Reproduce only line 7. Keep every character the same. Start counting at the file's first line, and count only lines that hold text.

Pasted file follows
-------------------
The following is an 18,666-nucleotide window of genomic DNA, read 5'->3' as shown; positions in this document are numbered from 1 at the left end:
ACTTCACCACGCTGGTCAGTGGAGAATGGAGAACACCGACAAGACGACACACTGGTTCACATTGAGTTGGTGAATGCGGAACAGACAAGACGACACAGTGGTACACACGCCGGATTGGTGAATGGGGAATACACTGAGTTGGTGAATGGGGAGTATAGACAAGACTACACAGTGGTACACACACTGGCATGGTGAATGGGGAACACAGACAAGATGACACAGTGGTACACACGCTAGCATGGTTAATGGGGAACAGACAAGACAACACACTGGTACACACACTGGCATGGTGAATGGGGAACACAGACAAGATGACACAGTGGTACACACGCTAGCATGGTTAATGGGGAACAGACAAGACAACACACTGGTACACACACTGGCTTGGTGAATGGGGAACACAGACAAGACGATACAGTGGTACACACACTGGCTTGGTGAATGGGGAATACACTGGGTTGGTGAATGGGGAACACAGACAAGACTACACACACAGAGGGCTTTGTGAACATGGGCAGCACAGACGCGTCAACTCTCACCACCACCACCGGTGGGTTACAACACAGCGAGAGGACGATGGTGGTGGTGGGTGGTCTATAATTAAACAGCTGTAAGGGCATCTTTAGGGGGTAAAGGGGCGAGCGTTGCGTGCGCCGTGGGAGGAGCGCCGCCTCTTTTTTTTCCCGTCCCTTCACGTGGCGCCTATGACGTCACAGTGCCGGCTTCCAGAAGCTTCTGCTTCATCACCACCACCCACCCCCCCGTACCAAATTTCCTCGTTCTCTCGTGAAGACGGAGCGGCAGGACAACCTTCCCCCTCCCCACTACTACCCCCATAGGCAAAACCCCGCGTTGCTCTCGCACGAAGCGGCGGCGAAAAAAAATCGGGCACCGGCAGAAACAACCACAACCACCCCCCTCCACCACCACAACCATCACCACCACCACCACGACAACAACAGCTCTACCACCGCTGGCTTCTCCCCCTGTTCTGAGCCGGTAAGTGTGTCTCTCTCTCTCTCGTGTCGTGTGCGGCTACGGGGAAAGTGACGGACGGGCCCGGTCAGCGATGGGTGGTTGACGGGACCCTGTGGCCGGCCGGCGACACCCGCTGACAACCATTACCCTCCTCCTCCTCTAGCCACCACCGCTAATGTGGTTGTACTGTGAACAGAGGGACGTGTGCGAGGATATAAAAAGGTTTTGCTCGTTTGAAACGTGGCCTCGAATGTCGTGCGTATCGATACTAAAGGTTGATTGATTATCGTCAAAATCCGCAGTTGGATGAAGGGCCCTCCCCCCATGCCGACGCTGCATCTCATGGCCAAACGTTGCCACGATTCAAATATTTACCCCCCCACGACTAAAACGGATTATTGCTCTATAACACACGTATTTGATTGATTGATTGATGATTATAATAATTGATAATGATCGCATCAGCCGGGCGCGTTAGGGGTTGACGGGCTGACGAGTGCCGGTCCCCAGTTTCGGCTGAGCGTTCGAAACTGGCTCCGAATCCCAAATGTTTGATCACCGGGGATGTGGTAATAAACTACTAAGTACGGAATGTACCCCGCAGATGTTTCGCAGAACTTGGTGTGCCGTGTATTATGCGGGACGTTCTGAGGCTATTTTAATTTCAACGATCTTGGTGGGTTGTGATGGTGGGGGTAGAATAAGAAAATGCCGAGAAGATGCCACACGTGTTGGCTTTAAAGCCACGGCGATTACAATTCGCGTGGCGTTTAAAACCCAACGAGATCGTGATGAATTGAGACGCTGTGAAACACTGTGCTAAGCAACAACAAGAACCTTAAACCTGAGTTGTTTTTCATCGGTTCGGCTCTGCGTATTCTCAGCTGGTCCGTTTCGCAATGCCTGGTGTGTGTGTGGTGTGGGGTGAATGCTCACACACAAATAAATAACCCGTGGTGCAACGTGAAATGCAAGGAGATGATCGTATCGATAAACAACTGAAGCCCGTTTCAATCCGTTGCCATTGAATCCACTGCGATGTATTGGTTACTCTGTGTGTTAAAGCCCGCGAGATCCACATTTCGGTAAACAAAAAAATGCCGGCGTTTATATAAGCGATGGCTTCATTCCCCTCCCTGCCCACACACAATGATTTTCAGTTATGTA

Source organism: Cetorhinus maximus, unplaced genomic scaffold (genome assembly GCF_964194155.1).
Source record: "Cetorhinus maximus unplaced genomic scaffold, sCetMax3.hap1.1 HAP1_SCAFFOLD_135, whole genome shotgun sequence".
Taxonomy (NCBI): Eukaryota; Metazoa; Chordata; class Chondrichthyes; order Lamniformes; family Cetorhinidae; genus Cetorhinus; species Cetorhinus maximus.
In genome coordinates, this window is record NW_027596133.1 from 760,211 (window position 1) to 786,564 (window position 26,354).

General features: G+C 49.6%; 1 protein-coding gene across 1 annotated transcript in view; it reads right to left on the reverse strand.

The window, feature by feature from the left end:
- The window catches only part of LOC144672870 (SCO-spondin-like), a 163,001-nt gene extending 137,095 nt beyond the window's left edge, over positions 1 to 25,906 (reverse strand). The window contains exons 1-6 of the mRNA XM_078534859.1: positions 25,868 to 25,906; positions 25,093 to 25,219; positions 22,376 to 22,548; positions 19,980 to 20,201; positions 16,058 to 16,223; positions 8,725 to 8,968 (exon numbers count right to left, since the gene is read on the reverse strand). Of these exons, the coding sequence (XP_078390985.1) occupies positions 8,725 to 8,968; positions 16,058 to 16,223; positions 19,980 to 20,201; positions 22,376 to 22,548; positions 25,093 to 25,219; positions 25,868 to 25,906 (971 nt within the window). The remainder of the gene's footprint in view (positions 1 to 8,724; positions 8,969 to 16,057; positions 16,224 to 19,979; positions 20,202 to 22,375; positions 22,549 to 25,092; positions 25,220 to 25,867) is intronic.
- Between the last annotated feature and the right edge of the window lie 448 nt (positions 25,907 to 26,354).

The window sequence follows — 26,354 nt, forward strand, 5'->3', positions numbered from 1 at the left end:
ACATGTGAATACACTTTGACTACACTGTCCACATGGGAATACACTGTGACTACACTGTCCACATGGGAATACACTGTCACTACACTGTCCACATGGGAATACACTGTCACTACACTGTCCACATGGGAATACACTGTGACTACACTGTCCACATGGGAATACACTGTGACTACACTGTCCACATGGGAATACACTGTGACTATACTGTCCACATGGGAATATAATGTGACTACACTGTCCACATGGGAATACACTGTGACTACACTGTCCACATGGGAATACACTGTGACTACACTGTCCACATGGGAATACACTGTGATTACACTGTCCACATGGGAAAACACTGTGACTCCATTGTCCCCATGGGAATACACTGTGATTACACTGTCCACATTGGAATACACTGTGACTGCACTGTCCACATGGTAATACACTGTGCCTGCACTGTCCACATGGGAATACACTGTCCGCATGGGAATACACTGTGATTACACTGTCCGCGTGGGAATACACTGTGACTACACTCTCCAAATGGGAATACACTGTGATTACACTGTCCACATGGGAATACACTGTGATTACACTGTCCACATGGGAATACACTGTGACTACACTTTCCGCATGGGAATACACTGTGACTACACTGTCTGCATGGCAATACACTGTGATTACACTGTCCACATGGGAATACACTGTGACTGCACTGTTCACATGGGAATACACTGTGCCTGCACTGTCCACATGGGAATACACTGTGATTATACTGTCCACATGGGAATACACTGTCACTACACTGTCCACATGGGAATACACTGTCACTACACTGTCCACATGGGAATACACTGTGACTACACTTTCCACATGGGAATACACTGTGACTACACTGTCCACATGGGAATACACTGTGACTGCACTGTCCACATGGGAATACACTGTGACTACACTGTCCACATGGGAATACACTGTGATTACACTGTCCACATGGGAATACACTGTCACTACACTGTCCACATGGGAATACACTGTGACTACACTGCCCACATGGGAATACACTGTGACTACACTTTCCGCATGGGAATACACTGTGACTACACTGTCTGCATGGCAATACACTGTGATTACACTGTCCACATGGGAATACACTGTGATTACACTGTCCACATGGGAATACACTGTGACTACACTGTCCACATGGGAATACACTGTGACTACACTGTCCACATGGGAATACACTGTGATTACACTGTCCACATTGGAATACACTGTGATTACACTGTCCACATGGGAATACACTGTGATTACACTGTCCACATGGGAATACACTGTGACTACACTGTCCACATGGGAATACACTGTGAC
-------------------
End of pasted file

General features: G+C 49.6%; 1 protein-coding gene across 1 annotated transcript in view; it reads right to left on the reverse strand.